Spring W.I.L.D.

| Senior Cadenza Editor

Reviewing the new, festival-style line-up

So just over a week before the event itself, we finally have the full roster for this year’s spring W.I.L.D. It’s a little bit of a perplexing array, and while I appreciate the variety, it’s unclear how this new festival layout will work on the day of or whether it will fix what has been rapidly declining student opinion of the event. I have tried to break down each artist and how it may go over, but as student opinion is always highly variable, next Friday looks like it may be a bit of a wild card (no pun intended.)


Yeasayer is probably the closest to a quintessential spring W.I.L.D. band that the lineup has this year. Its unique variety of psychedelic-tinged indie pop would create a perfect marriage with a sunny day. Although much of the band’s sound hinges on fuzzy, lo-fi influences, there are enough synthesizers and sample tracks to pep up a crowd that may not have heard of the group (a lot of similar bands require several listens to truly acclimate to their musical atmospheres.)

I reviewed Yeasayer’s latest release, 2012’s “Fragrant World” last year (I gave the album two stars), and one of my main gripes with the album was its distinct lack of excitement—most songs just didn’t have that spirit that makes you sit up and listen. Translating these songs into a live show with a crowd of inebriated college kids is a little bit worrying. Granted, the previous album, “Odd Blood,” fared better in this respect, but with a recent release, you can usually expect a band to try to load a show with its newer material for more recognition and exposure. Overall, Yeasayer will make the current fans very happy indeed and will go over well if the crowd is willing to lie back and chill but may not attract the largest number of kids who want just a bit more time to pregame.

Mat Kearney

The announcement of Mat Kearney arguably generated the most vocal support and excitement on social media feeds but notably mainly from the female students, and there’s a reason for that. Kearney has perfected the widely appealing and radio-ready pop track with an exact equation of honeyed and emotional vocals, memorable melodies and plenty of handclaps for crowd synchronization. His songs are the definition of easy listening and perfect for a convertible car on a summer day or lying back in a hammock. On the other hand, Kearney’s wide appeal may just be his downfall in the eyes of more discerning students who despise the generic.

And if there’s one word to describe Kearney, it’s generic. In the same vein as other singer-songwriters like Eric Hutchinson, Matt Nathanson and Gavin DeGraw, if you’ve heard one of Kearney’s songs, you’ve heard them all. Logically then, if you haven’t heard of him but like any of the artists I’ve listed, you’re in luck. This also means that Kearney won’t be offering anything new or innovative to students in Brookings Quadrangle.

This doesn’t mean Kearney won’t be able to put on an entertaining show next week. His laidback singer-songwriter vibe will carry on the relaxed mood that Yeasayer will inevitably create. Catchy hooks, sing-a-long choruses and smooth vocals will abound, but will anyone be willing to fight the screaming girls to enjoy him?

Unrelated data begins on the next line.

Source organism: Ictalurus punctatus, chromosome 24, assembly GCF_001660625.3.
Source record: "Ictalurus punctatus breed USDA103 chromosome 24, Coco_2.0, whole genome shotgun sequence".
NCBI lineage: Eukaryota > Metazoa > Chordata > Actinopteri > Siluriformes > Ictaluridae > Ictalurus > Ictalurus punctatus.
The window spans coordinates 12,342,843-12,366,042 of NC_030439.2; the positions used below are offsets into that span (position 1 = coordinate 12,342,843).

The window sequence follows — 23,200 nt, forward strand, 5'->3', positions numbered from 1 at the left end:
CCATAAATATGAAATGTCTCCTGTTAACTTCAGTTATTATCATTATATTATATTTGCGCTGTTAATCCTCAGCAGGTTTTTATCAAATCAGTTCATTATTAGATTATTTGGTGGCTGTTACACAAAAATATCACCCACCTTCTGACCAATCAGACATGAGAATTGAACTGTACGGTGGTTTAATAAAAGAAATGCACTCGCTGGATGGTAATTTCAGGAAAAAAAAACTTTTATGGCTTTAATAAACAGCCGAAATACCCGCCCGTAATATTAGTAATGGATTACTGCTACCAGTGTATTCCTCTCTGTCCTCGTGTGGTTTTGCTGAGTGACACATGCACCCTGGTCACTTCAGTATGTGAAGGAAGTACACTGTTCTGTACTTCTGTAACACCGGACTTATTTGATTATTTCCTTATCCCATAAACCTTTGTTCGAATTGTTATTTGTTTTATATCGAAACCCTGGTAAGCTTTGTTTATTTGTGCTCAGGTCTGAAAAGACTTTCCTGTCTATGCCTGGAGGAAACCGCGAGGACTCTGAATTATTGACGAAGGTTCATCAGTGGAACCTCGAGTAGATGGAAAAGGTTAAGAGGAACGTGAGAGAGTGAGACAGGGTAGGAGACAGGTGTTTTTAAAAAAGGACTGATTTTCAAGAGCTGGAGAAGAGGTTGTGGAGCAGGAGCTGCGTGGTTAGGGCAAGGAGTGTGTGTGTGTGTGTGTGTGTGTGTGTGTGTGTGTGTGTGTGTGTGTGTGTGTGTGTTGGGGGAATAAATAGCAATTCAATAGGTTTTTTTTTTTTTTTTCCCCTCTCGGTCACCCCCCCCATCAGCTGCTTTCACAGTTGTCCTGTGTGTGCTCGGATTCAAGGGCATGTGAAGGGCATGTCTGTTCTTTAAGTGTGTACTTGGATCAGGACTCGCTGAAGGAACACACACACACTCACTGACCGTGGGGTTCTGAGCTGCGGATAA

In a surprising announcement for the last slot on the list, a lot of students might have been expecting the best-known band to close out spring W.I.L.D. Instead, Social Programming Board has gone for niche alternative hip-hop duo Atmosphere, which may be the least well-known band campuswide, and I am unsure how to feel about it. Sure, spring W.I.L.D has historically been either indie bands or rap artists, and Atmosphere will round out the lineup nicely, but its addition is so out of left field that it’s hard to think that any Kearney fans will stick around for the hard-hitting topics dealt with by Atmosphere’s rapper slug or that any Atmosphere followers will turn up early for bubbly, Top-40 pop. Yeasayer is another matter entirely.

Yet, if there is one connecting thread that will define this year’s spring W.I.L.D, it is that all the artists are appropriately laid-back. Atmosphere’s frequent use of melodic piano riffs, soft cymbal-based beats, and slow and modulated rhythms won’t get anyone dancing, but there will be low-key grooving. Dubbed an “emo-rap” duo, Atmosphere is known for its heartfelt lyrics dealing with disappointment and self-pity. Its most recent album, 2011’s “The Family Sign,” steers even more in this direction—the guitar and key backing tracks turn somber in favor of lyrics that deal with souring relationships, abuse and frustration. Not exactly cheerful material for a Friday afternoon.

All in all, while there may be something for everyone in this new festival-style lineup, the result may not have been what the new SPB was going for. By trying to select three vastly different artists who may not cost as much as the big acts have in the past, they have created an event that lacks cohesion and will likely cause more traffic than usual in and out of Brookings Quad. It’s unlikely that super-fans of Kearney will want to stick around for the low-key niche rap of Atmosphere or that Kearney will appeal to the indie listeners of Yeasayer. Ultimately, there will be more drunk kids wandering around campus looking for something to do, and that’s probably the exact opposite of what SPB was going for. In my opinion? All hail WUStock.